Jul. 26—Cobb County Fire & Emergency Services issued violation notices to two churches it said are hosting private schools without proper certification.
Now, an Arlington, Virginia-based law firm is pushing back against the move, which affects Arrows Academy in Acworth and St. John the Baptist Hybrid School, hosted at Christ Episcopal Church in Kennesaw.
The fire department received "two anonymous complaints of churches hosting private schools without a certificate of occupancy" the week of June 21, according to a memo from Cobb Fire Marshal Division Chief Nick Dawe.
Fire inspectors visited both churches and inquired about the scope of the schools they were to host, Dawe wrote in the memo. The department determined from those visits that both churches are required by county code to obtain an education certificate of occupancy.
Cobb Fire "is currently working with both schools to assist them with their certificate of occupancy," Dawe wrote, though Cobb Fire spokesperson Stephen Bennett declined to name the two churches cited.
Law firm steps in
In a press release Monday, the nonprofit public interest law firm Institute for Justice said the move by the Fire Marshal's Office violated a Georgia law passed last year.
The Institute for Justice included in the release a letter it sent to Cobb officials "calling on them to stop weaponizing building and fire safety code laws to crack down on learning pods and other hybrid education setups."
In response to the Institute for Justice press release, the county said in an email, "This is not a 'crackdown,' as the release implies."
The county also wrote that it is "not 'weaponizing' fire safety codes; the Fire Marshal is simply trying to ensure these buildings comply with the same standards set for everyone."
According to the Institute for Justice letter, the move by Cobb Fire to require certificates of occupancy for churches hosting schools violates the Learning Pod Protection Act.
Learning pod legislation
Passed by the Georgia General Assembly and signed by Gov. Brian Kemp in May 2021, the law defines a "learning pod" as a group parents organize to provide opportunities to their children in grades K-12 to learn and socialize outside of typical school hours.
According to the law, whether parents pay for their children to participate in learning pods does not affect the legal definition of these pods.
The county also said in its email that its legal team is still researching the legislation about learning pods "and its applicability to this situation."
The Institute for Justice press release states that the two churches hosting pods already have certificates of occupancy for "assembly."
"Yet the fire marshal is using a burdensome building code law to say these churches must also receive certificates of occupancy for 'education' if they offer more than four hours of instruction per day," the release said. "At the same time, the marshal is not demanding this of church preschool programs — further suggesting that the requirement is in fact unnecessary."
Arrows Academy of Georgia, Inc., a private Christian school based in Acworth, said it will delay the start of its 2022-2023 school year and put a hold on enrollment because of difficulties with its facility.
"Our facility has passed all standards for a certificate of occupancy for assembly and was inspected by the fire marshal, who deemed this appropriate one year ago," St. John the Baptist Hybrid School administrator Sharon Masinelli said in the Institute for Justice press release. "Our hybrid program and facility have undergone rigorous evaluation by our accreditation agency. We sincerely hope the regulations which are newly imposed on facilities hosting home school groups will not deprive our families of school choice."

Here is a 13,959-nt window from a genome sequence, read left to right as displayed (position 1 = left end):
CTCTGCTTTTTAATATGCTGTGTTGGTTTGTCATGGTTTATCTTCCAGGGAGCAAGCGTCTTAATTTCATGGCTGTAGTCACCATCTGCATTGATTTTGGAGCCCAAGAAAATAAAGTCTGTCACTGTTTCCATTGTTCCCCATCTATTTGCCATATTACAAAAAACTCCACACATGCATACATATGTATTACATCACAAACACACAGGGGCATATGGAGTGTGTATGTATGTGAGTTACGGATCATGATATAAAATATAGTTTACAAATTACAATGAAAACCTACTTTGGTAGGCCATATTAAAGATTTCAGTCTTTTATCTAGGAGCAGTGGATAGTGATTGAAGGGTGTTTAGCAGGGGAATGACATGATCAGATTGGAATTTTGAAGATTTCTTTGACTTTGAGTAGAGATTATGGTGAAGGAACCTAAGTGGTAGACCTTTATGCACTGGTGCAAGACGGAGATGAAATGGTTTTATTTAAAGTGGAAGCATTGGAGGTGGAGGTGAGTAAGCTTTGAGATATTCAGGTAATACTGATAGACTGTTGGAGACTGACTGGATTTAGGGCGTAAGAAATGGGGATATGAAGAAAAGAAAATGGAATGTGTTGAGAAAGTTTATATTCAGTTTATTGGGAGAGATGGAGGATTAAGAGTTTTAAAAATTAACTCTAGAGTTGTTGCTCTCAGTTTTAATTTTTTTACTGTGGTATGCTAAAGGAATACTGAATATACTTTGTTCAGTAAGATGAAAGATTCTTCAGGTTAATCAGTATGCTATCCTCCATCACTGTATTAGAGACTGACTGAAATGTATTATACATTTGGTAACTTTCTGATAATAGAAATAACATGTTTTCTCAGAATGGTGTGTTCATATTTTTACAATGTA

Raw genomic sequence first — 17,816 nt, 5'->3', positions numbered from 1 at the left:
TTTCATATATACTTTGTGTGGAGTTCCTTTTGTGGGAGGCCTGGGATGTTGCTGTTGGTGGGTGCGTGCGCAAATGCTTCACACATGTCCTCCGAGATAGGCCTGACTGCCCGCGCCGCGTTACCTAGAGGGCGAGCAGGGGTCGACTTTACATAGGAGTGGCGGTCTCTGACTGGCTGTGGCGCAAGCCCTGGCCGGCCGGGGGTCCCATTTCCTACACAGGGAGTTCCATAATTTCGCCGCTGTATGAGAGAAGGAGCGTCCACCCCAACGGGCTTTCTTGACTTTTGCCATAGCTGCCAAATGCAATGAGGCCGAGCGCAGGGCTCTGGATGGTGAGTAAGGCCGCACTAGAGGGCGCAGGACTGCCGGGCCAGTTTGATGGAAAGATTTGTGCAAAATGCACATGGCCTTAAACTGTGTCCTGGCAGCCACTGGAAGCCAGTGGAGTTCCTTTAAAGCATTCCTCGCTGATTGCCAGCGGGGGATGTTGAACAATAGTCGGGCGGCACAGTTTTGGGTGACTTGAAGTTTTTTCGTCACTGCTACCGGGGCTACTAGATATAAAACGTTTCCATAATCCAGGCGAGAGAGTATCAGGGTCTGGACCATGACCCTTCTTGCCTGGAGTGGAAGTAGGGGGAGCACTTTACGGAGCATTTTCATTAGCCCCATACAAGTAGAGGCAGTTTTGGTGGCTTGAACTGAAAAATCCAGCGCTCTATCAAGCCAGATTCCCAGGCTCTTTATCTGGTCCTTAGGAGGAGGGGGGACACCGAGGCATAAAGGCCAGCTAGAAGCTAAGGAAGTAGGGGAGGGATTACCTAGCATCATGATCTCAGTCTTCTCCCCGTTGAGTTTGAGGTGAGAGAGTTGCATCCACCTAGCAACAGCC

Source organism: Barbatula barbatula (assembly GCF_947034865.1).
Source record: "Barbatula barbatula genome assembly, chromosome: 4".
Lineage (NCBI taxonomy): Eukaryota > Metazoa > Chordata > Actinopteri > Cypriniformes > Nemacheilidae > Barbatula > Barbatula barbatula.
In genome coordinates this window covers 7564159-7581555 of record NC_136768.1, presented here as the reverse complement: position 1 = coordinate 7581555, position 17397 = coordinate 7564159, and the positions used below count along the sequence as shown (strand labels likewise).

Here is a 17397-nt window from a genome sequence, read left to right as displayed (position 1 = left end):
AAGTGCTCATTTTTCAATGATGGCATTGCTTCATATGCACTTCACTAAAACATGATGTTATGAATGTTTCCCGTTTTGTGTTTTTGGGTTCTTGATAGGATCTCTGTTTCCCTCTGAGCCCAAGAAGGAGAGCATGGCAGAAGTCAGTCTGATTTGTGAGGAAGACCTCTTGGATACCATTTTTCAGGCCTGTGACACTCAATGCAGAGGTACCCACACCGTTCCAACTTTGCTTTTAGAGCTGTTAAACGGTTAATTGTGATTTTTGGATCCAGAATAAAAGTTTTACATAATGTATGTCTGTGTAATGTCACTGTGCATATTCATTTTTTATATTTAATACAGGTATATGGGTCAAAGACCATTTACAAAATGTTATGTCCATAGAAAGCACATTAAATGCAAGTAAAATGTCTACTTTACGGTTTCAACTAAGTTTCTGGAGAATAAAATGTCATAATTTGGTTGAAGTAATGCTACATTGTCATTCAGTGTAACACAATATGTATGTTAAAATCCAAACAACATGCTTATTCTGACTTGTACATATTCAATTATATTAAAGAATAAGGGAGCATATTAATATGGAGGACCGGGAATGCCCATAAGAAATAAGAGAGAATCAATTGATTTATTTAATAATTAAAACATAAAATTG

In a letter to its school community, Arrows Academy, which describes itself as "a faith based traditional classroom and homeschool hybrid school," wrote that it was "informed by our current host facility that a cease-and-desist order was issued against their property for educational purposes."
The 2021-2022 student handbook for Arrows Academy said the school's physical location was Wildwood Baptist Church in Acworth. Marian Hurd of Wildwood Baptist told the MDJ that Arrows Academy had moved to a bigger facility after the previous school year, but Hurd did not know the name of the facility.
The memo from Cobb Fire contradicts the information shared in the Arrows Academy letter, saying that it did not issue any cease-and-desist notices.
"NO fire code citations have been issued. NO cease and desist have been issued. NO stop work orders have been issued," Cobb Fire's memo states. "The CCFMO has issued two violation notices informing potential education occupancies they need to obtain a C of O before operating a school within a Church, also known as an assembly occupancy."
"Now they have to scramble"
Cheryl Smith was previously Arrows Academy's enrollment coordinator. Her son was going to be a 12th grader and her daughter a fifth grader at Arrows this coming school year. Smith declined to say where Arrows Academy had planned to move after leaving Wildwood Baptist Church.
With the school closed for the foreseeable future, Smith is concerned about the impact that the county's actions may have on her children and the broader school community.
"We employ 20 teachers that are now without jobs," Smith said. "We had about 120 to 130 students, and so all of those were expecting to start school in the next two weeks, and now they have to scramble."
Smith also voiced concerns about how the move would impact her kids and the others who attend Arrows Academy.
"For the kids...as homeschoolers they all love the two-day week hybrid where they have social benefits and it's like their community, so they're losing a community that is their peers and their friends."